Is running the ultimate hangover cure?

You might think that lacing up your running shoes is a good idea after a boozy night – but science says otherwise


Witthaya Prasongsin//Getty Images

Juggling running training with a busy social calendar can sometimes lead to messy mornings. Maybe you got carried away during a night out, or had a big occasion to celebrate the day before a long run. As your alarm goes off the next morning, you may think that going for a run will make you feel better. But, spoiler alert – it’s not going to feel good.

Some athletes, like former middle-distance Olympian Nick Symmonds, swear by the sweat-through-the-misery technique. ‘I find that exercise is the best recovery [for me],’ he tells Runner’s World, adding that he spent many a track practice – especially in college – spewing sweat that smelled suspiciously like beer.

And Symmonds isn’t alone. Elite long-distance runner James Rodgers says having a hangover wouldn’t stop him from running – and he certainly dealt with plenty of those in his twenties. But, he is acutely aware that running with a hangover will not lead to a quality training session.

‘Personally, I have had occasions when my regular long run was scheduled for a Sunday following an unplanned Saturday night out,’ he says. ‘Not wanting to let a training partner down, I would make the run. I don’t like to cancel training for reasons such as a hangover. However, the quality would not be the same. I wouldn’t attempt a hard workout or a key session whilst hungover as it’s more likely that I would not be at my best and would come away disappointed with the workout.’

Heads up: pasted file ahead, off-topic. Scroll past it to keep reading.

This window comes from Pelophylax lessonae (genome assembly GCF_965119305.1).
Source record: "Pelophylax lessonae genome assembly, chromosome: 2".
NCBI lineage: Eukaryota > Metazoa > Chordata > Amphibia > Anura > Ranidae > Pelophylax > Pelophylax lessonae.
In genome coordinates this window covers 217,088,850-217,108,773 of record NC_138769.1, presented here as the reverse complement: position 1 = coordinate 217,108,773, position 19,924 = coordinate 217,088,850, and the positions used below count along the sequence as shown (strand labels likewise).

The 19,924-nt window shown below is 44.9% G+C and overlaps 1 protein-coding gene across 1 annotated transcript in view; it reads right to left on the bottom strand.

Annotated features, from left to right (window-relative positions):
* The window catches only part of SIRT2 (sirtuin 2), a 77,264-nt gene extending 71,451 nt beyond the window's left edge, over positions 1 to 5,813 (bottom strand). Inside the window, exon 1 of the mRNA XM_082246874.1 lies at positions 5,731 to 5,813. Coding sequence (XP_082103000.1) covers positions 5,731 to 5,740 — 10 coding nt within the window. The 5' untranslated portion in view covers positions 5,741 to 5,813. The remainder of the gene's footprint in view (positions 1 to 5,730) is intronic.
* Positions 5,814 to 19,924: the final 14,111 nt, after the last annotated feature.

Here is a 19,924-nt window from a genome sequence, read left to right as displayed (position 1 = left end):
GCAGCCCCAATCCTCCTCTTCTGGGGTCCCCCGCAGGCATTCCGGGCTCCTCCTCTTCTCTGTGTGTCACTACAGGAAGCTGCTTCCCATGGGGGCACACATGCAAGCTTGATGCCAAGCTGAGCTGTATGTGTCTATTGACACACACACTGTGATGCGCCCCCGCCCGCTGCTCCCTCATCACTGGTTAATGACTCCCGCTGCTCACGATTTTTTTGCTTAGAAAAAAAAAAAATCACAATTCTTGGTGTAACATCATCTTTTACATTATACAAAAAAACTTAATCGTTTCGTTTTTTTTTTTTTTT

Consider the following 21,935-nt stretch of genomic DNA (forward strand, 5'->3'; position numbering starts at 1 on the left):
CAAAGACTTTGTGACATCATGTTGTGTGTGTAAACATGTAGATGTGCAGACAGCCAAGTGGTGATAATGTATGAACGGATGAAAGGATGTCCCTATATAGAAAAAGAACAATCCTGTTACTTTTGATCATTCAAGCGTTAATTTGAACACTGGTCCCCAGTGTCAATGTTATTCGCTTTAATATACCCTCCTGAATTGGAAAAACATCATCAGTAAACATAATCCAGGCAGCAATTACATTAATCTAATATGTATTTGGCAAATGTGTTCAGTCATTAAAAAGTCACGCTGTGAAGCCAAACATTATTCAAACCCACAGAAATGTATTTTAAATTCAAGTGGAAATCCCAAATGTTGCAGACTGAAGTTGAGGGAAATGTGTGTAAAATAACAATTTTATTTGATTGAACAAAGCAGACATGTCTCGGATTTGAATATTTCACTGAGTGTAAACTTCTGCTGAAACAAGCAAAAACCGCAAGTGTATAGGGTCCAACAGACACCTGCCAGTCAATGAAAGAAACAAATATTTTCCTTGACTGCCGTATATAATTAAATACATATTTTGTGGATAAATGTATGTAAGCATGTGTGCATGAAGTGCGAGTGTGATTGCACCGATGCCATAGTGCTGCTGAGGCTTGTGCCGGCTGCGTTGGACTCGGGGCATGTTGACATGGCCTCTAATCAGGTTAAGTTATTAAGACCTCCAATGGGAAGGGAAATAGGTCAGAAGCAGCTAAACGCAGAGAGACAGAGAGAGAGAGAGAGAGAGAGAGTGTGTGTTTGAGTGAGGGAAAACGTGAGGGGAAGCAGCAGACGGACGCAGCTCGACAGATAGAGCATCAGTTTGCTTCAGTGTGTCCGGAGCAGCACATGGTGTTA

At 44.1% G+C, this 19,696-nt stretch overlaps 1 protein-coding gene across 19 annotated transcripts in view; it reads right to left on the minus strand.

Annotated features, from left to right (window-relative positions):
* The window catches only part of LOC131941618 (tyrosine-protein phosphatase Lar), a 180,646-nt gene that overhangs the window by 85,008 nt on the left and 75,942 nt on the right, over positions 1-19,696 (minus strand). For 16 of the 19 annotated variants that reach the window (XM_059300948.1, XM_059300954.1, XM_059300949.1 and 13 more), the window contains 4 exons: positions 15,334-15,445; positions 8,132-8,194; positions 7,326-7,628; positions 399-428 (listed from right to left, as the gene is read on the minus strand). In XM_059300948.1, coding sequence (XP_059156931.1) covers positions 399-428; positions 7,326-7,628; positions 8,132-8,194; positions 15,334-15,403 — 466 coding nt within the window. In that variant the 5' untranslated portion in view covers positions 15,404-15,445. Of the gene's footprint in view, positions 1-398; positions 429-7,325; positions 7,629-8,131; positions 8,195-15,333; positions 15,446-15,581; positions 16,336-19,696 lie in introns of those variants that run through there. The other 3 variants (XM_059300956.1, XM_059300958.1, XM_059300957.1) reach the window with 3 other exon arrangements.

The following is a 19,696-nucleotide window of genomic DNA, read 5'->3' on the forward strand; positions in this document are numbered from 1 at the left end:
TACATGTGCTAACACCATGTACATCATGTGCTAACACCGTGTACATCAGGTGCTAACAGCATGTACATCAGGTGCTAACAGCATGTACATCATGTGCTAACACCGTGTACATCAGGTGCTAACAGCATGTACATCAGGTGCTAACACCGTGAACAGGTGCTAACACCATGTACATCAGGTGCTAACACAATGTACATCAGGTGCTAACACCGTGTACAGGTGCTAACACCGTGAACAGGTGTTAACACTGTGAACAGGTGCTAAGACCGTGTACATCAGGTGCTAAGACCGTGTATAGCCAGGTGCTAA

The fact is, runners like to drink – and the science even says so. A study published in Frontiers in Psychiatry, for example, found that exercise and alcohol consumption are positively correlated. So, while athletes are less likely than their non-fit peers to engage in most unhealthy behaviours – such as eating fast food or smoking – they are more likely to drink.

Technically, this is an example of correlation and not causation. Running doesn’t make you drink, and drinking doesn’t make you run (unless someone dares you to streak) – but scientists are puzzled by the seemingly counterintuitive connection.

One theory is that both running and alcohol stimulate the brain’s mesocorticolimbic pathway, an area that can grant a reward-like feeling to the body. It’s possible that those who like the feeling of busting through tough intervals are also more likely to crave the reward that a shot of whiskey gives – and both can be followed by a shot of pickle juice.

This means that you’re also more likely to end up with the occasional hangover, which we may be tempted to cure with exercise, like a morning run. Unfortunately, though, trying to run it off may not end well.

Can you ‘sweat out’ a hangover?

In a word, no. ‘You cannot sweat out a hangover,’ says Damion Martins, sports medicine doctor and the Director of Executive Health, Orthopedics and Sports Medicine at Atlantic Health System in New Jersey. ‘By trying to do so, you further dehydrate your body, leading to more detrimental effects.’

Alcohol acts as a diuretic. Early in the night (before the seriously regrettable stuff), your body pulls that water from your blood plasma. But, as the night wears on, you dehydrate even more. At this point, your body starts to pull water from the brain to keep your other organs functioning properly. ‘When the brain doesn’t have enough water, it stretches the [cell] membranes, which causes that hangover headache we are all familiar with,’ says Damon Raskin, the chief medical officer for Cliffside Malibu, a drug and alcohol rehabilitation centre. So, asking your body to go into a further liquid – and electrolyte – debt is not the best idea.